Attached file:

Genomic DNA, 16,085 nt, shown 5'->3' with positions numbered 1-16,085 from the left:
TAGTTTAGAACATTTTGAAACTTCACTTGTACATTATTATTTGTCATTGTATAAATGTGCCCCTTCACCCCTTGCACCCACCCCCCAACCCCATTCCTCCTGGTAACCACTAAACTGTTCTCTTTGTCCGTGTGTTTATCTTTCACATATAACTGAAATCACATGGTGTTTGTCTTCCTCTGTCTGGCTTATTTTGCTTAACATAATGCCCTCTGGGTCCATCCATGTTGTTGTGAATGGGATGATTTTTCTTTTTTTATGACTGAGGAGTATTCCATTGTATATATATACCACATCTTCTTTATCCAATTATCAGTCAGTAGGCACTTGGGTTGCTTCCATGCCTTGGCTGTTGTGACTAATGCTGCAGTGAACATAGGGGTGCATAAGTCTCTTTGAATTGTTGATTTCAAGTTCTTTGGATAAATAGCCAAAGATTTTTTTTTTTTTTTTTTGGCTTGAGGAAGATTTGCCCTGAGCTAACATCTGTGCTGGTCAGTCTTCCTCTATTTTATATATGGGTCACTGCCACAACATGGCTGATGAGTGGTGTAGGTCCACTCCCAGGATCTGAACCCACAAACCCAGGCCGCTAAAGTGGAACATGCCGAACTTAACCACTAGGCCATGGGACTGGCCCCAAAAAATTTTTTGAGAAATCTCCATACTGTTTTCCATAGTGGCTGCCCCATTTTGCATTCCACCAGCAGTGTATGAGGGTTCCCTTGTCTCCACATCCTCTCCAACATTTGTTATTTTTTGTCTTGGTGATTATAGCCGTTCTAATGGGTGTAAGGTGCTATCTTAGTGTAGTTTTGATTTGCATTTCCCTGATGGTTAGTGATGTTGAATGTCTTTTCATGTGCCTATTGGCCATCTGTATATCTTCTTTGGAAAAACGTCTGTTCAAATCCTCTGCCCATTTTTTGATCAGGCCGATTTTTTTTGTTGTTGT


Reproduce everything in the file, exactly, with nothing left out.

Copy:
Genomic DNA, 16,085 nt, shown 5'->3' with positions numbered 1-16,085 from the left:
TAGTTTAGAACATTTTGAAACTTCACTTGTACATTATTATTTGTCATTGTATAAATGTGCCCCTTCACCCCTTGCACCCACCCCCCAACCCCATTCCTCCTGGTAACCACTAAACTGTTCTCTTTGTCCGTGTGTTTATCTTTCACATATAACTGAAATCACATGGTGTTTGTCTTCCTCTGTCTGGCTTATTTTGCTTAACATAATGCCCTCTGGGTCCATCCATGTTGTTGTGAATGGGATGATTTTTCTTTTTTTATGACTGAGGAGTATTCCATTGTATATATATACCACATCTTCTTTATCCAATTATCAGTCAGTAGGCACTTGGGTTGCTTCCATGCCTTGGCTGTTGTGACTAATGCTGCAGTGAACATAGGGGTGCATAAGTCTCTTTGAATTGTTGATTTCAAGTTCTTTGGATAAATAGCCAAAGATTTTTTTTTTTTTTTTTTGGCTTGAGGAAGATTTGCCCTGAGCTAACATCTGTGCTGGTCAGTCTTCCTCTATTTTATATATGGGTCACTGCCACAACATGGCTGATGAGTGGTGTAGGTCCACTCCCAGGATCTGAACCCACAAACCCAGGCCGCTAAAGTGGAACATGCCGAACTTAACCACTAGGCCATGGGACTGGCCCCAAAAAATTTTTTGAGAAATCTCCATACTGTTTTCCATAGTGGCTGCCCCATTTTGCATTCCACCAGCAGTGTATGAGGGTTCCCTTGTCTCCACATCCTCTCCAACATTTGTTATTTTTTGTCTTGGTGATTATAGCCGTTCTAATGGGTGTAAGGTGCTATCTTAGTGTAGTTTTGATTTGCATTTCCCTGATGGTTAGTGATGTTGAATGTCTTTTCATGTGCCTATTGGCCATCTGTATATCTTCTTTGGAAAAACGTCTGTTCAAATCCTCTGCCCATTTTTTGATCAGGCCGATTTTTTTTGTTGTTGT